The discrimination over the color of a complexion is a major hurdle in the way of people who possess dark complexion. Unfortunately for the girl, it is considered a curse here. Even the advertisement for the bride highlights the term “Fair Complexion” in our country. Here is the story of Tanya Nambiar, who tells us the same thing wrapped up in her own experience.
In the prevailing mentality of our society, Tanya Nambiar managed to cope up with the situation and came out as a winner at the end. “I was always told that fair is beautiful, was constantly bullied and called Kaali Kalooti due to which I had developed low self-esteem,” says Tanya.
As a child, My maternal grandmother used to ask me not to drink tea because it would make me “darker.” Everywhere I turned, people seemed to have advice on how I should treat my skin to look “prettier.” In school plays, I was never given the leading role because who wanted a dark protagonist?
I was constantly cast to play Krishna, not Radha, because “tum kaali ho.”( you are dark) Kids say the meanest things and through school, I was bullied into believing I was ugly. My cousins were obsessed with fairness, used talcum powder in abundance and ended looking like ghosts.
Delhi is home for over 3 decades. Many ask ‘are you madrasi?” Delhi’s favorite term for any south Indian. Even today, beauticians ask if I want the “fairness facial” and in the run up to my wedding last year, everyone had an opinion on how to get me the fair, bridal glow.
During trials, Make-up artists made me three shades lighter, Designers suggested colors that would make look fair and pretty. The obsession with fairness still continues and it’s 2017. Matrimonial advertisements still give importance to ‘fair and beautiful’ and not education, young girls get wrongly influenced by the fairness product and this is India in 2017!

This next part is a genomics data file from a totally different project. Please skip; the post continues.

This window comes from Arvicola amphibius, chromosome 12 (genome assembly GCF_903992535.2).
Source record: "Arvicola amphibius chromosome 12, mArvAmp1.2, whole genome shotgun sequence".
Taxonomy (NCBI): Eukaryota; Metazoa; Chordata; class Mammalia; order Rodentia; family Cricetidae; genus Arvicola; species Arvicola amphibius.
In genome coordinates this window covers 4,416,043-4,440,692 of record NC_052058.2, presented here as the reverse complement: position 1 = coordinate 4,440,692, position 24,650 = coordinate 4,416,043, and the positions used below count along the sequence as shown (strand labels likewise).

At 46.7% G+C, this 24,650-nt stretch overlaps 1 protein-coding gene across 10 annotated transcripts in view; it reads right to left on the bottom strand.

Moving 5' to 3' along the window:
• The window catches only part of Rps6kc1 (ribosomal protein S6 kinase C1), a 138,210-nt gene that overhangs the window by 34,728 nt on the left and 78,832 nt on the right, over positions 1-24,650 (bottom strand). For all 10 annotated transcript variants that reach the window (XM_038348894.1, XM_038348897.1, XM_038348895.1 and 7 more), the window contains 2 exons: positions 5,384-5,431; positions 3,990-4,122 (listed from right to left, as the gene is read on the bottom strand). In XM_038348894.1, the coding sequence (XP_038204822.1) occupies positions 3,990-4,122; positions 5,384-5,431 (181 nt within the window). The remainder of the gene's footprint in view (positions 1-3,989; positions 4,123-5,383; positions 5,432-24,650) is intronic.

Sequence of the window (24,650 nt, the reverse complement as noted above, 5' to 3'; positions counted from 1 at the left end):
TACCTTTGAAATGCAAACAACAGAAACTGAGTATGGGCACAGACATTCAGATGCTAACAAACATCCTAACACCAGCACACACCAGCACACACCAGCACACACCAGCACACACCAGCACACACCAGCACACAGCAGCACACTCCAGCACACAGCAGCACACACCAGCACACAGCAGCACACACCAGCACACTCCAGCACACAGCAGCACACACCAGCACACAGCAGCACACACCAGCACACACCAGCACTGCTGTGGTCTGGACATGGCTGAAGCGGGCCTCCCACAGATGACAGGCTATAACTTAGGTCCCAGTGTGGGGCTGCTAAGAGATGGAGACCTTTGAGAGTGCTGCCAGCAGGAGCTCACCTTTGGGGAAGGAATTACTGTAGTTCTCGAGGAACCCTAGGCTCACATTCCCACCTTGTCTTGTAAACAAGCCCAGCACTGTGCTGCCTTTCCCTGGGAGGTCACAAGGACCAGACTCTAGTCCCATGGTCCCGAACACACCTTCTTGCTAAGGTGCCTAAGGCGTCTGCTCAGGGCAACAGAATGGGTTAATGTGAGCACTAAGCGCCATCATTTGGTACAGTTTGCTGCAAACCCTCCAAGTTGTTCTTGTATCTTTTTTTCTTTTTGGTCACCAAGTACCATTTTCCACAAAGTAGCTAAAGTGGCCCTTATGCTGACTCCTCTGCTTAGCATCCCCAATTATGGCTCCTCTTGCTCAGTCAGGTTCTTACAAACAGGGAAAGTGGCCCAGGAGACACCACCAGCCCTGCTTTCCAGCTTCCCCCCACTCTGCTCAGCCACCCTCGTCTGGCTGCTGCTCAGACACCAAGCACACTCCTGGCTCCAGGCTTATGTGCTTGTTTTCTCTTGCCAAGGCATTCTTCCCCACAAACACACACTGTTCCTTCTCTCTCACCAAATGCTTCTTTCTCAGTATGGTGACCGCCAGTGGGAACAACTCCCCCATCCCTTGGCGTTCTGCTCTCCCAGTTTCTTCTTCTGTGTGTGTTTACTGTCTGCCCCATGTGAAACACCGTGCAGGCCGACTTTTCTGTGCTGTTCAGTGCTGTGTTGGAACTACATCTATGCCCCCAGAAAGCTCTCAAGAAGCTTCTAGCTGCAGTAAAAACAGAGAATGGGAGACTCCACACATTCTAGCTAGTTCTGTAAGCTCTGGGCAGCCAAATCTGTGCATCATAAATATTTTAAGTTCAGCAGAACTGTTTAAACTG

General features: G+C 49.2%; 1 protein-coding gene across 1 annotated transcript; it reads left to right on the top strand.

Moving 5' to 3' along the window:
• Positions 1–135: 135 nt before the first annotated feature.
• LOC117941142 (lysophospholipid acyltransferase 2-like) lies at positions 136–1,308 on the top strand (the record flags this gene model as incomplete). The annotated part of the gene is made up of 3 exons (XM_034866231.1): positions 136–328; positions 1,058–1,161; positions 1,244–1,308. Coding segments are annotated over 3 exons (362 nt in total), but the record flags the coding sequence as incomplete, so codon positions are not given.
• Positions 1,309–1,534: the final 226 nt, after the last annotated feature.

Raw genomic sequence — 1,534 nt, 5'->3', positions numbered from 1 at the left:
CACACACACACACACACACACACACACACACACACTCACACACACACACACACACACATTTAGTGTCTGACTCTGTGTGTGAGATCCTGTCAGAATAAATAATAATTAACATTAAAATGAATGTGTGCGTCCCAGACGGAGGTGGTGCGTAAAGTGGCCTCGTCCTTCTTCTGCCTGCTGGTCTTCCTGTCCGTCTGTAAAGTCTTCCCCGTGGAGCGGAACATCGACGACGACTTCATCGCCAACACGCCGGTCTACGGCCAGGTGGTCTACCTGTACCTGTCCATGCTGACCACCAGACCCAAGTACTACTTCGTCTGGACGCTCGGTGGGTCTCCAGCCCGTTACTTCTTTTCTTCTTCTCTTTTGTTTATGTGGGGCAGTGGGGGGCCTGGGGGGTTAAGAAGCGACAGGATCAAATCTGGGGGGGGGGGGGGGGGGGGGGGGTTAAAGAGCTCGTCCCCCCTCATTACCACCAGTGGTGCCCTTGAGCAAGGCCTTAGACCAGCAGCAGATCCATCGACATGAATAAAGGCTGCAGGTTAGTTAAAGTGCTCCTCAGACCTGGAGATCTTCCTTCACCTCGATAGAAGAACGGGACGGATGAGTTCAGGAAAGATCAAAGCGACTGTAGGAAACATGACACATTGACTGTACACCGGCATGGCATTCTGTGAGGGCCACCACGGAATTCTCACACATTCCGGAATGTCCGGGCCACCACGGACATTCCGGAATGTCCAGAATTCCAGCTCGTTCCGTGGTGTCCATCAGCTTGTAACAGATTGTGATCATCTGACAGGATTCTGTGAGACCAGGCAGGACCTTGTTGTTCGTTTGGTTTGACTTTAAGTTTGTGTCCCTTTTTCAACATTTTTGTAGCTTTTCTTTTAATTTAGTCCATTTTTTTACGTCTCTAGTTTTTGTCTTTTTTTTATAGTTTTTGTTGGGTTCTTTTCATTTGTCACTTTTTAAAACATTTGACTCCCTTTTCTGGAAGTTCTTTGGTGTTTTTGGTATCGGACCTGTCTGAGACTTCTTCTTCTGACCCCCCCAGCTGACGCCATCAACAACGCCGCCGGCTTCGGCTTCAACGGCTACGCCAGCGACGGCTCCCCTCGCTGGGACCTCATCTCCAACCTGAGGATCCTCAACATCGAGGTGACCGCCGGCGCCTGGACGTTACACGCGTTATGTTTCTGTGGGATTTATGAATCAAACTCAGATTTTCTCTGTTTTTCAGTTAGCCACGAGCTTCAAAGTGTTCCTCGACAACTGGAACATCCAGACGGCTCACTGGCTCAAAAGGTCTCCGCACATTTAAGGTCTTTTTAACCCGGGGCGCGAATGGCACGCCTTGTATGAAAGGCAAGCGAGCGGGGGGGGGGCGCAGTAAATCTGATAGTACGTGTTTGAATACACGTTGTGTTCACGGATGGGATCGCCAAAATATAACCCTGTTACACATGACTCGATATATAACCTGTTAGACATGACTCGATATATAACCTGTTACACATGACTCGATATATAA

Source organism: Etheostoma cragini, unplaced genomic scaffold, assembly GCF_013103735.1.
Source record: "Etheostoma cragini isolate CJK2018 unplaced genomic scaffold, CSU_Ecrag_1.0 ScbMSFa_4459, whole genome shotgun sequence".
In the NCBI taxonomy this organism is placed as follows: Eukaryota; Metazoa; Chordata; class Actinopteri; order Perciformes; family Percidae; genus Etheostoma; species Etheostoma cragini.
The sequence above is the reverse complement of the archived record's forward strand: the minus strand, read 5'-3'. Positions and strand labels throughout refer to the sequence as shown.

Thankfully, my mother always taught me to be proud of who I am and I am glad, I never fell prey to the fairness cream. Today I am comfortable in my own skin (pun entirely intended) and just focus on doing what I love.
Today I am a musician, anchor, and voice over artist. Everyone told me not to quit my cushy corporate job for a career as an independent musician. In this industry, though, no one has ever commented on my complexion, at least not to my face. But sometimes I model, and that is a whole different story. There, my color plays an “important role.” Sometimes I get a project thanks to it, and other times I don’t because of it. Firstly, I am not your typical skinny model and then I’m a dusky. I am pretty sure my pictures are airbrushed but there is little I can do about it. The modeling industry can be cruel.
SOURCE: BEING YOU
IMAGE SOURCE: SOCIAL MEDIA